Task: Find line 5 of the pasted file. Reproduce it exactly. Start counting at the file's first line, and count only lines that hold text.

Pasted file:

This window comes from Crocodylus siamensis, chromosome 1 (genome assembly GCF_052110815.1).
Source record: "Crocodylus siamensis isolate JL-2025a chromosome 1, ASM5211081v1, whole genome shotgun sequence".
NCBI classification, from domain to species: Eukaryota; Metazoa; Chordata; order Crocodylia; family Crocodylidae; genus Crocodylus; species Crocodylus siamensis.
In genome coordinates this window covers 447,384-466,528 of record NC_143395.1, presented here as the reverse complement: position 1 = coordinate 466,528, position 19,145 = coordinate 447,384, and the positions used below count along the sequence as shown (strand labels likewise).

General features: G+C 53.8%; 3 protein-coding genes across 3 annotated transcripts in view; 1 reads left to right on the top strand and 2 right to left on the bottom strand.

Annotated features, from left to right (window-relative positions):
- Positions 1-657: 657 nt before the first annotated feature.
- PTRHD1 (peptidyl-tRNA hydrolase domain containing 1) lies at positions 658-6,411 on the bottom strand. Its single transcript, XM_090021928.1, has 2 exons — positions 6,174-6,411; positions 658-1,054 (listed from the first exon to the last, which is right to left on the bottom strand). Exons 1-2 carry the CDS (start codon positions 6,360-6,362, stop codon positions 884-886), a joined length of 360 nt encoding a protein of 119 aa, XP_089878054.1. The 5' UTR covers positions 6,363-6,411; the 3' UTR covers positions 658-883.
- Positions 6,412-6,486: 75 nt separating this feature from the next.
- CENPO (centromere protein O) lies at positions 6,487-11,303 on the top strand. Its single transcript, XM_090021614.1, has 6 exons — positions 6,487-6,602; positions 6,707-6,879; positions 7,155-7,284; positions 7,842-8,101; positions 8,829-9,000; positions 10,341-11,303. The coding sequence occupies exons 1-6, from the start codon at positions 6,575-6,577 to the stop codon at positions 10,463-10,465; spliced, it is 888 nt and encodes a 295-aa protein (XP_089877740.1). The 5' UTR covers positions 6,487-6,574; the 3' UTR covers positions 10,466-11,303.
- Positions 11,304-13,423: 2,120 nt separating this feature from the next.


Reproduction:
General features: G+C 53.8%; 3 protein-coding genes across 3 annotated transcripts in view; 1 reads left to right on the top strand and 2 right to left on the bottom strand.